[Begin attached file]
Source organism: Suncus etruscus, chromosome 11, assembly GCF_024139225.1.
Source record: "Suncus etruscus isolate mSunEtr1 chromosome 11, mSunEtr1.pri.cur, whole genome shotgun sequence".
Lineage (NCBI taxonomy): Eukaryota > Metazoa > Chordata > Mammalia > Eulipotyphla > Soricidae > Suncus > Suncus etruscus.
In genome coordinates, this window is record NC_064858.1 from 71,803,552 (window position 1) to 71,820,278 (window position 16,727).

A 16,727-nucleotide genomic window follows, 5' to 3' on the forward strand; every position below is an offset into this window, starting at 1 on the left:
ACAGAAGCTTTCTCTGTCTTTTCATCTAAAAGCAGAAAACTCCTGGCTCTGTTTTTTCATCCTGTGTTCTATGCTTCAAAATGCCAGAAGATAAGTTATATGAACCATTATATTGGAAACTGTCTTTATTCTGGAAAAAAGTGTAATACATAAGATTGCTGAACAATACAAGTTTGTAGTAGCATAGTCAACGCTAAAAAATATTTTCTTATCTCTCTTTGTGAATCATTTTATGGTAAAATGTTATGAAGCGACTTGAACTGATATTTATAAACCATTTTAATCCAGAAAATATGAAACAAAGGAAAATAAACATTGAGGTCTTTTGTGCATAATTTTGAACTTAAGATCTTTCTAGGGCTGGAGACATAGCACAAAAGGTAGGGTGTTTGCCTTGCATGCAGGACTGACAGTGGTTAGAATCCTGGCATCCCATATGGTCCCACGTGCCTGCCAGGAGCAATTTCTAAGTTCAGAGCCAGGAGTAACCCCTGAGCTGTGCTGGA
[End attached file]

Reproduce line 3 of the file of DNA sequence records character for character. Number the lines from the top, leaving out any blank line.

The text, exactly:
Lineage (NCBI taxonomy): Eukaryota > Metazoa > Chordata > Mammalia > Eulipotyphla > Soricidae > Suncus > Suncus etruscus.